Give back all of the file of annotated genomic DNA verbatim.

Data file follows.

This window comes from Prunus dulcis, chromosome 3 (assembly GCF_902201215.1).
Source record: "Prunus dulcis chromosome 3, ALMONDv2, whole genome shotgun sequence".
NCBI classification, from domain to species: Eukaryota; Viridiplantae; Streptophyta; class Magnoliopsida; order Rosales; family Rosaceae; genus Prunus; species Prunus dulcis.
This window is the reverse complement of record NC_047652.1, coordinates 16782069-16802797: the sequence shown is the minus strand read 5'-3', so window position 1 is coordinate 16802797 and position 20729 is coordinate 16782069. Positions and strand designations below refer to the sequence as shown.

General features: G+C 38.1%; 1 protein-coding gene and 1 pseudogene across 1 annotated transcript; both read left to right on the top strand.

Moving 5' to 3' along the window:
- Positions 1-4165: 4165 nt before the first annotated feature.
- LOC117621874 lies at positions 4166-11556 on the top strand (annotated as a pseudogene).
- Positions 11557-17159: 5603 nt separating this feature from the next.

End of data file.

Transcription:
This window comes from Prunus dulcis, chromosome 3 (assembly GCF_902201215.1).
Source record: "Prunus dulcis chromosome 3, ALMONDv2, whole genome shotgun sequence".
NCBI classification, from domain to species: Eukaryota; Viridiplantae; Streptophyta; class Magnoliopsida; order Rosales; family Rosaceae; genus Prunus; species Prunus dulcis.
This window is the reverse complement of record NC_047652.1, coordinates 16782069-16802797: the sequence shown is the minus strand read 5'-3', so window position 1 is coordinate 16802797 and position 20729 is coordinate 16782069. Positions and strand designations below refer to the sequence as shown.

General features: G+C 38.1%; 1 protein-coding gene and 1 pseudogene across 1 annotated transcript; both read left to right on the top strand.

Moving 5' to 3' along the window:
- Positions 1-4165: 4165 nt before the first annotated feature.
- LOC117621874 lies at positions 4166-11556 on the top strand (annotated as a pseudogene).
- Positions 11557-17159: 5603 nt separating this feature from the next.